Mar 212012
 
 

How to make your own tree guards

 

Tree guards can increase the survival rate of trees by protecting the trunks from damage caused by weather, animals and equipment.  However remember to inspect your tree guards often and replace them if they become damaged or when the tree begins to outgrow the tree guards. Remove the guards before the tree grows large enough to make contact with the tree guards.
 

How are trees damaged without tree guards?

 Trees have a thin layer of cells called the cambium that lies just beneath the bark. The cambium transports water and nutrients to and from the roots and leaves. It also produces new wood and bark tissue as plants grow.  Anything that damages the bark or the underlying cambium (such as deer, squirrel, voles, or hare) can weaken trees and make them more vulnerable to disease and insects.
 

Damage to trees from deer

If you don’t protect young trees from deer, they will keep them nibbled down to where they cannot grow and will kill them.  Bucks will also rub the velvet off their antlers on young tree trunks.
 

Sheep and horses

Smallholders should be aware that sheep and horses will browse your trees and kill them.  Be aware of the browse line along a fence and remember that a sheep will climb up a fence or a horse will lean over to nibble leaves and bark.  Sheep are particularly fond of apple trees and willow.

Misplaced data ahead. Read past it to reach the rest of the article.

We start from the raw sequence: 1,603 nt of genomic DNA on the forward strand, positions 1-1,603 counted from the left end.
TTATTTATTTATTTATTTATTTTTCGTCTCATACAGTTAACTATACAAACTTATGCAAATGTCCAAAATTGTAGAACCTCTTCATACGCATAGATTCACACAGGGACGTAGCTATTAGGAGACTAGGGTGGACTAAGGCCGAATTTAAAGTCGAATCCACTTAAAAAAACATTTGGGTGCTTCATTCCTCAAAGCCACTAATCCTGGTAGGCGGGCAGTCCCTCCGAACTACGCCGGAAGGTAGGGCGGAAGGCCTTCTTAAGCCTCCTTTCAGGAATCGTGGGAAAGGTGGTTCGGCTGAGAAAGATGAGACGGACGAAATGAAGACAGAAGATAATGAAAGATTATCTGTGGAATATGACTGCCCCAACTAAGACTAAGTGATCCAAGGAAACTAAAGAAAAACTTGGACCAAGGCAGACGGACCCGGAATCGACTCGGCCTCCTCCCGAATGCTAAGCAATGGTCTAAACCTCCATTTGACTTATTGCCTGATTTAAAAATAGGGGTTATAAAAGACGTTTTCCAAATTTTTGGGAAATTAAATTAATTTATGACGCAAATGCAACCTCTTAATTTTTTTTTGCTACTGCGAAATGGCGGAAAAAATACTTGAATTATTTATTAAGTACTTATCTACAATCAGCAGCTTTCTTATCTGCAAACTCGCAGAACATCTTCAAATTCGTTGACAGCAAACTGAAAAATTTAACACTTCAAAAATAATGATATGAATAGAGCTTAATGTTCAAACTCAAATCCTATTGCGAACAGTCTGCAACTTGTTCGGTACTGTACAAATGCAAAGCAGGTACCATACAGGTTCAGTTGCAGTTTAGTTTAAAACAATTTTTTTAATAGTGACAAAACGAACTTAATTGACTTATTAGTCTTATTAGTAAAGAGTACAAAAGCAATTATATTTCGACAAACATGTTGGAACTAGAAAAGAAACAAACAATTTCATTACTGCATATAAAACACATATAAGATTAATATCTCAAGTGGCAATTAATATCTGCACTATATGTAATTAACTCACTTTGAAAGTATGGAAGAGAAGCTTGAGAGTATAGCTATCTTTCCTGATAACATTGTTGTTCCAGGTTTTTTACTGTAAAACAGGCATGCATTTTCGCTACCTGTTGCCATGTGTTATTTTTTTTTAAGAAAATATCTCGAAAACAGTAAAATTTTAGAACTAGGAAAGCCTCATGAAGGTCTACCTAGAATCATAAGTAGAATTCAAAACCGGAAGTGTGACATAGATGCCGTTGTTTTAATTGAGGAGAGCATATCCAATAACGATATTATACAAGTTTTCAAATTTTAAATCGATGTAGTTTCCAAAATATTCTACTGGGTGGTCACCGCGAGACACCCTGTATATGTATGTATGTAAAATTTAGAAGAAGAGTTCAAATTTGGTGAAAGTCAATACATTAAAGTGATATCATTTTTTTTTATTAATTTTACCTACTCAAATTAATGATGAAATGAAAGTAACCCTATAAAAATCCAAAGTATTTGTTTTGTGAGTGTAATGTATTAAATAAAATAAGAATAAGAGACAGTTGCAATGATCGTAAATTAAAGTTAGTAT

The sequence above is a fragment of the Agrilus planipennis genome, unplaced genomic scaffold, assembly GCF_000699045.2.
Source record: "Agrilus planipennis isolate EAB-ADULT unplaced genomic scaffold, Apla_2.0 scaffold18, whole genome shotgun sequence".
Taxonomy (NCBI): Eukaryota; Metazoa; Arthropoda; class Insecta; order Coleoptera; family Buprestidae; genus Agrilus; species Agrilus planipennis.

protecting young saplings
 

Types of home-made tree guards

As well as buying tree guards you can also make your own using:
  • black corrugated pipe
  • small fence made with chicken wire – split a treated 2X4 lengthwise (or use a pallet), then cut that in half on a diagonal to make a point.  Drive in three of these around the tree about 2 feet from the tree and put 5 foot long wire around that.
  • Open ended drums around our the tree along with two posts either side of the tree. Once the tree is big enough cut the drum open and use it on another tree and remove posts
  •  milk containers around the bark (slit to allow access)
  • Bud caps for coniferous trees can be made from wax paper. A cheap solution is to cut wax paper into 2-inch by 8-inch strips and fold the wax paper around the terminal bud (top leader) and then staple or tape the wax paper. Deer that usually browse the top of conifers apparently don’t like biting into wax paper, so they move on.
  • Deer or Animal Repellent: Some landowners have found that a cheap deer and animal repellent is to mix one dozen eggs with four gallons of water and liberally apply to trees and shrubs that are experiencing animal browse. Apparently, the smell repels many animals. This solution, however, is often easily washed off after rain, thus requiring additional applications.
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 March 21, 2012  post archive, tree Tagged with:
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